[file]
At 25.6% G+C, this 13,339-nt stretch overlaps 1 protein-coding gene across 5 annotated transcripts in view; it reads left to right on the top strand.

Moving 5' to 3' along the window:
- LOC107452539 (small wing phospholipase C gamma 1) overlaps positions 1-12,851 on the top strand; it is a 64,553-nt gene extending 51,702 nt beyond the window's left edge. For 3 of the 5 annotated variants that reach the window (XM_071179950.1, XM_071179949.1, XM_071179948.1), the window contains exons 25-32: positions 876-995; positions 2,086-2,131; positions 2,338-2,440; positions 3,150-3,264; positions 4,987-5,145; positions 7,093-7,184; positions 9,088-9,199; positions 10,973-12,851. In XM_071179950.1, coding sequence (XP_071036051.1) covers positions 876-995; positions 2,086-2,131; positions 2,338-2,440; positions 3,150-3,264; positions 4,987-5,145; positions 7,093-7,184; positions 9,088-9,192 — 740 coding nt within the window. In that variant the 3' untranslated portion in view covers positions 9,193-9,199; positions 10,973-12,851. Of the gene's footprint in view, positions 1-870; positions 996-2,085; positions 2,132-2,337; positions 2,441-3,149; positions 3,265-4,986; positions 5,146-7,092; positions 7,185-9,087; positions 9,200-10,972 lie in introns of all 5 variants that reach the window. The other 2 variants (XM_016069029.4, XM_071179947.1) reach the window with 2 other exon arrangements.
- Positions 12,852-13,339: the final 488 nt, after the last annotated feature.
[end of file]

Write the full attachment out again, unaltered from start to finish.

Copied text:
At 25.6% G+C, this 13,339-nt stretch overlaps 1 protein-coding gene across 5 annotated transcripts in view; it reads left to right on the top strand.

Moving 5' to 3' along the window:
- LOC107452539 (small wing phospholipase C gamma 1) overlaps positions 1-12,851 on the top strand; it is a 64,553-nt gene extending 51,702 nt beyond the window's left edge. For 3 of the 5 annotated variants that reach the window (XM_071179950.1, XM_071179949.1, XM_071179948.1), the window contains exons 25-32: positions 876-995; positions 2,086-2,131; positions 2,338-2,440; positions 3,150-3,264; positions 4,987-5,145; positions 7,093-7,184; positions 9,088-9,199; positions 10,973-12,851. In XM_071179950.1, coding sequence (XP_071036051.1) covers positions 876-995; positions 2,086-2,131; positions 2,338-2,440; positions 3,150-3,264; positions 4,987-5,145; positions 7,093-7,184; positions 9,088-9,192 — 740 coding nt within the window. In that variant the 3' untranslated portion in view covers positions 9,193-9,199; positions 10,973-12,851. Of the gene's footprint in view, positions 1-870; positions 996-2,085; positions 2,132-2,337; positions 2,441-3,149; positions 3,265-4,986; positions 5,146-7,092; positions 7,185-9,087; positions 9,200-10,972 lie in introns of all 5 variants that reach the window. The other 2 variants (XM_016069029.4, XM_071179947.1) reach the window with 2 other exon arrangements.
- Positions 12,852-13,339: the final 488 nt, after the last annotated feature.